We now had a problem – a field of straw to gather and sell, but no tools to do that with. Hiring would cost more than the straw was worth. It was a compelling case for buying a baler but we didn’t have the cash. We discussed it over dinner that evening. The cheapest I could see us getting a baler for was €25k – I’d seen an older basic Claas one in Jean’s catalogues. We’d need to take a loan which would increase our debt to the bank and push up our interest payments. As luck would have it, we were able to pick up another harvesting job. This time on a larger field belonging to Hugo Boutroux. The money earned from that job, combined with the sale of our first Lettuce crop…


…along with some Tomatoes helped. I took the trailer down to Jean to get the sides refitted – something I need to get the tools for so that I can do it at our farm! Got some odd looks from the locals as I passed through town…


…Yes, the Sidekick can pull an empty trailer! With the sides refitted, the tractor took over to haul 3 loads of Barley up to the Coop Grain Store…


With all that work done, we’d managed to reduce the amount of additional loan needed to €15k. I called Jean and asked about the baler – “Ah! – Old man Roche had one of those in stock. I’ll call him and check if he still has it.” There was a nervous wait then Jean called back. “I’ll collect it from him tomorrow and you can come and get it on Wednesday.” Come Wednesday and by the time I’d been able to collect the baler it was late evening. I quickly set about baling the straw…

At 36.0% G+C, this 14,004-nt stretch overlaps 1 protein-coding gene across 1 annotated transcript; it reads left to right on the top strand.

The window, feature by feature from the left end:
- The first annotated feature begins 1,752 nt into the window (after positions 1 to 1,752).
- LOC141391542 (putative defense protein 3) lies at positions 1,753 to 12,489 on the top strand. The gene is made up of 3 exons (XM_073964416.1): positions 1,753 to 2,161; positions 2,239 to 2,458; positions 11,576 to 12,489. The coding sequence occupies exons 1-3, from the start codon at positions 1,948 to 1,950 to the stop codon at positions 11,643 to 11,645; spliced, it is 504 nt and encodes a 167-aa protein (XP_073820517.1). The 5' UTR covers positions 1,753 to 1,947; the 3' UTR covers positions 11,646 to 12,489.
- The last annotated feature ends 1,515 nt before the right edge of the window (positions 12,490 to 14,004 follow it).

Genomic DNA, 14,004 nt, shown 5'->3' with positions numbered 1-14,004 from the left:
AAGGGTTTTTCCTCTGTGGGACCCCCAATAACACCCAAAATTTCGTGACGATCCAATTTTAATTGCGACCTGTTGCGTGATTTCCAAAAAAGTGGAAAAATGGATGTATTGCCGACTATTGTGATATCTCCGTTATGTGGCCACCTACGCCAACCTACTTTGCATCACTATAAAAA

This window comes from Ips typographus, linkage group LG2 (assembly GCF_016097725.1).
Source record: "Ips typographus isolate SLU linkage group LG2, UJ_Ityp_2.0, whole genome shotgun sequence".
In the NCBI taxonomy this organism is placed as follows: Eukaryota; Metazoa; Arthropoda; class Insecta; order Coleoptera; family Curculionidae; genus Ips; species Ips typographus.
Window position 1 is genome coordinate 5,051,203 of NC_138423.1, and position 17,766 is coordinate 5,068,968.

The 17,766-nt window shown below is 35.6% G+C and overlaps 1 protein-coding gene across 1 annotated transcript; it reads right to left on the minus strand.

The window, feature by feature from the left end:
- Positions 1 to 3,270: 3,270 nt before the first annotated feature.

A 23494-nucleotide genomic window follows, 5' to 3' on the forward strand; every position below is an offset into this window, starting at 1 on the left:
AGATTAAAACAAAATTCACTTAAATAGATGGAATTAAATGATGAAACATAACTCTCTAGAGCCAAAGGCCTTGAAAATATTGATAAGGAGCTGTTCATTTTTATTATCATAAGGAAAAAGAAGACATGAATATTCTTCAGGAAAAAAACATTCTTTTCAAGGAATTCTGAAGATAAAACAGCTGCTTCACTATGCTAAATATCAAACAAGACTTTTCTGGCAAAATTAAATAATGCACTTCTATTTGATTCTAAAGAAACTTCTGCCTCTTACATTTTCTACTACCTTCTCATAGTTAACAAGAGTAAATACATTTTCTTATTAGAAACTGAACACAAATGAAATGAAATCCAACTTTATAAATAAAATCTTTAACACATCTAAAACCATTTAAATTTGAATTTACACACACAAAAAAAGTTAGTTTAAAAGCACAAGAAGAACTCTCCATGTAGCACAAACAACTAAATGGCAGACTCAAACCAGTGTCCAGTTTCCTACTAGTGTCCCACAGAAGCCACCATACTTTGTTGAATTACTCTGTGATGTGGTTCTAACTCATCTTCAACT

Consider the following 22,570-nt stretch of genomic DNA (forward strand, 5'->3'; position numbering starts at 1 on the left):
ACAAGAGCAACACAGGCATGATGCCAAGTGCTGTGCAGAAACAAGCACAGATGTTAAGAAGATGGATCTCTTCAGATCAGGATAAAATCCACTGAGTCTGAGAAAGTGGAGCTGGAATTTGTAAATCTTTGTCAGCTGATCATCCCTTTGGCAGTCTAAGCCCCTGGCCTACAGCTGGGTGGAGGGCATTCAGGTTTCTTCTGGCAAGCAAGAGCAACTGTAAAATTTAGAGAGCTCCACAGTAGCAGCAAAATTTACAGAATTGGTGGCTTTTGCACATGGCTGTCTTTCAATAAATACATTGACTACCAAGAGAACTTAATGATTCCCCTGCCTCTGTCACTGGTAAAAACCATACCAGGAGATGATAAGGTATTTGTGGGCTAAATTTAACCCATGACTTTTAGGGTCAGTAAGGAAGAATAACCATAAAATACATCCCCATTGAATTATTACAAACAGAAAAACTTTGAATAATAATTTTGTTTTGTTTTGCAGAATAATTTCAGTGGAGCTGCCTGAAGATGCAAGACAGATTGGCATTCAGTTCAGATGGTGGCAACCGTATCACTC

…it was dark by the time I finished and put the baler away…


…The trouble was – rain was forecast for the next day and wet straw bales are no good for man nor beast. I hooked up the Anderson – it was going to do its first work in the dark!..


…I collected 12 bales of straw. Fortunately, the biomass plant is open 24/7 and is just a short trip along farm track from ‘du Vieux Chêne. That put some good money back in our account – more than I expected to be honest and with a baler added to our machinery, we’ve moved a bit closer to being able to produce grass, hay and silage 🙂 I put the bale loader to bed next to the shed and parked the tractor beside the house…


…after the hectic last 10 days, I could happily have fallen asleep in the cab!

I hope I have conveyed the pressure to get a job completed at harvest time. The threat of rain is a great motivator! Whether the rains will come in the morning is, of course, a moot point – weather forecasting is not an exact science and local areas can have their own micro-climate.

The decision to take out an additional loan to buy the baler was probably the right one – hiring would have cost as much money as the straw was going bring in and the baler is part and parcel for the longer term activities on the farm. Now all we need is a mower and we can do grass bales.

The eagle-eyed among you will have noticed that the trailer taking Barley to the grain store is only half-full. There is a setting in the game that limits the amount of grain you can load on a trailer to its max weight. if you turn it off, then you can fill the trailer to the brim. I personally prefer to have real life limits where possible. That weight limit setting doesn’t seem to affect your limit when carrying big bags or pallets though – based on the amount grain I was allowed to load, the trailer was overloaded when I had 4 bags of chicken feed on board 😉